1260 1014 493

attending do.

175 00 Do. Southwark 292 292 117

701 / Do. constables for returning
tippling houses

167 00
2119 | 1920 793 4904 Do. for board of Mrs. Helm in
Discharged, eloped,

Widows' Asylum

84 00 died, & bound dur

75 00 ing the year ending

Do. seeretary for extra services

Do. for a coachee to convey pa26th May, 1828. 1838 1453 726

tients to small pox Hospital

60 00 Remaining in

Do. a tax collector for 1827, the house.


75 87

overpaid by him

Do. commissions to a tax col-
lector for 1826

29 89 The General Board of Guardians of the Poor of the City

Do. Steward of Alms House to of Philadelphia, the District of Southwark and Town

provide a dinner

200 00 ship of the Northern Liberties, in account current

Do. agent for removing nonwith their 'Treasurer, for the year ending 26th May, Do. lying-in and funeral expen

resident paupers

12 00

60 00
ses of a pauper
Do. for an iron chest

50 31 To amount of orders drawn by

Do. for a coal stove

19 55 the Managers of the Alms

Do. room expenses

20 17 House and unpaid 28th May,

Do. for improvements on the es1827,

1,030 02 tate late of James Dutton, Do. issued for supplies the pre


30 82 sent year, as per statement

Do, for board of paupers in the
No. 1

50,601 59
Alms House

30 33 Do. issued for as per

Do. costs to magistrates statement No. 2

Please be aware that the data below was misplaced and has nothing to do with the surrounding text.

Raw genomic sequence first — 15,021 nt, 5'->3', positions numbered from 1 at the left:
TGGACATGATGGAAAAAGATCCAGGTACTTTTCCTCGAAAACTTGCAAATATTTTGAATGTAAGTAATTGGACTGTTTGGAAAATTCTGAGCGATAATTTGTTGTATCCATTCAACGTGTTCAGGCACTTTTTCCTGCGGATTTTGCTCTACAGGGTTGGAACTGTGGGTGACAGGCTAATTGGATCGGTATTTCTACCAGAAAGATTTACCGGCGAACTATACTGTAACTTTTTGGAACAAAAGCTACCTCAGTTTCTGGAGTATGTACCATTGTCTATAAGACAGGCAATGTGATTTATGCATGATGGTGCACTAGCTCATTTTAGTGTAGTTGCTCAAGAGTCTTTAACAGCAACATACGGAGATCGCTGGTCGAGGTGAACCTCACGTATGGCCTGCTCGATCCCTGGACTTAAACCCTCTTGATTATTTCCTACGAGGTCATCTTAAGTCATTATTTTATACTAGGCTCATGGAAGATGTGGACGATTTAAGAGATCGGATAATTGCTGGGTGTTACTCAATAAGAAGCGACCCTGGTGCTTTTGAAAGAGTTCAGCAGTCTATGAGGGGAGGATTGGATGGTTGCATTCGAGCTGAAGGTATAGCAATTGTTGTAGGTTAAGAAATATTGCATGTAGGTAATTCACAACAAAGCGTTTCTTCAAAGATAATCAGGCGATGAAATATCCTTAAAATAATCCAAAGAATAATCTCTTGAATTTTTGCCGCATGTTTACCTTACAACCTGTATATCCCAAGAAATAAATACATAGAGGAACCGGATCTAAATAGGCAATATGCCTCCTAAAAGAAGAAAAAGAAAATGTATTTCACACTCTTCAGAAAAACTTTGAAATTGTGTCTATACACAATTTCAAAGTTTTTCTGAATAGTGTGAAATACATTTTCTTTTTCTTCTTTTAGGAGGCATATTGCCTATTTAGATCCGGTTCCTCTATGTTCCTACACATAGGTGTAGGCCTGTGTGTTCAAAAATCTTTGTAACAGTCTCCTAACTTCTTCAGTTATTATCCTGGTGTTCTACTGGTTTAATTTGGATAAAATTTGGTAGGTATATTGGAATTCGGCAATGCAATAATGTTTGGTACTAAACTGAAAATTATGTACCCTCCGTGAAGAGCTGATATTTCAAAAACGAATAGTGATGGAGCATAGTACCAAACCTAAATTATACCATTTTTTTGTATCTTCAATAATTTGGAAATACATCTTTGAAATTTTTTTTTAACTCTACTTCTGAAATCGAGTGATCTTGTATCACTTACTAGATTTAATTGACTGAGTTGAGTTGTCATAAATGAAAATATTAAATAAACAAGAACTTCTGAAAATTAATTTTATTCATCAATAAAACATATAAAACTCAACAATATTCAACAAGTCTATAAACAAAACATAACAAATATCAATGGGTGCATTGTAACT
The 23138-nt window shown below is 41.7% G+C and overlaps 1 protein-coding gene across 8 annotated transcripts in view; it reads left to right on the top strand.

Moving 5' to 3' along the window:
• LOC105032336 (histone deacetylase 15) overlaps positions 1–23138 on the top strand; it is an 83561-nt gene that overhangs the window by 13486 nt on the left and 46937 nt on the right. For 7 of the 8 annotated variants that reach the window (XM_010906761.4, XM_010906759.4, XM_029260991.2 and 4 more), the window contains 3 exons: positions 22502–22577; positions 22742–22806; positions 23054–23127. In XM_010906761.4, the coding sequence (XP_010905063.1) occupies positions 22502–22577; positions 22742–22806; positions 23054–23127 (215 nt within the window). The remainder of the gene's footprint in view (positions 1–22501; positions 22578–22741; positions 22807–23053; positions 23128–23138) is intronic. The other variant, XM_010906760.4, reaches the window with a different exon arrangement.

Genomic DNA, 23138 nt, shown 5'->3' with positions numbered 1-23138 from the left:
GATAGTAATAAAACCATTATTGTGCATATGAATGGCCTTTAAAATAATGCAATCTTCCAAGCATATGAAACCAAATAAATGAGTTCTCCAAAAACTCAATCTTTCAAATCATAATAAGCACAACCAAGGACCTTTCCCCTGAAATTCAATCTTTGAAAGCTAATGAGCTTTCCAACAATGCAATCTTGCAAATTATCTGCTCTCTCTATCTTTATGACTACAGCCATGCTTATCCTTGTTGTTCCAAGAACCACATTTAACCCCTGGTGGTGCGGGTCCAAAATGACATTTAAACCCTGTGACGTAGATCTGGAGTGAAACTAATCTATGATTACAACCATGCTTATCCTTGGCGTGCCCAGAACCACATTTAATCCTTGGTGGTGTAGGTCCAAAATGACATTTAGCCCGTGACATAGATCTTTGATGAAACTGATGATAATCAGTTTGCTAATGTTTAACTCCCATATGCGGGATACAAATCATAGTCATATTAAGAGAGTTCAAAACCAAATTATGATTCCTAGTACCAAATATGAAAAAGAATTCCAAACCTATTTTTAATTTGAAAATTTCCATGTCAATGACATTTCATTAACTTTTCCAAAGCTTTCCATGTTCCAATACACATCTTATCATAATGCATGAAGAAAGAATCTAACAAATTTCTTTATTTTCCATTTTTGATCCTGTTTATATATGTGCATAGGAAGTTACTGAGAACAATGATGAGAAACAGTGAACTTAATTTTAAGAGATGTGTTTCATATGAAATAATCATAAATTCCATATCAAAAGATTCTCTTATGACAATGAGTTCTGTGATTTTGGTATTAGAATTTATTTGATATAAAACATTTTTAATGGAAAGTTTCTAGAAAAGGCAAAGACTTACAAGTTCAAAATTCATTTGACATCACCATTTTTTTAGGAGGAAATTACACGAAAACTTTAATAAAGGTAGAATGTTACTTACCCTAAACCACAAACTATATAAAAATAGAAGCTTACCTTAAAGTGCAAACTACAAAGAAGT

6,407 45
Do. a fee for legal services

10 00
57,009 04 Do. costs in the state District

47 37
58,039 06 / Do. costs in the U. 9. do.

11 87

[ocr errors]


27 56

[merged small][merged small][merged small][merged small][merged small][merged small][merged small][merged small][merged small][merged small][merged small][merged small][merged small][merged small][merged small][merged small][merged small][merged small][merged small][merged small][ocr errors][merged small][merged small][merged small][merged small][merged small][merged small][merged small][merged small][merged small][merged small][merged small][merged small][merged small][merged small][merged small][merged small][merged small][merged small][merged small][merged small][merged small][merged small][merged small][merged small][merged small][merged small][merged small][merged small][merged small]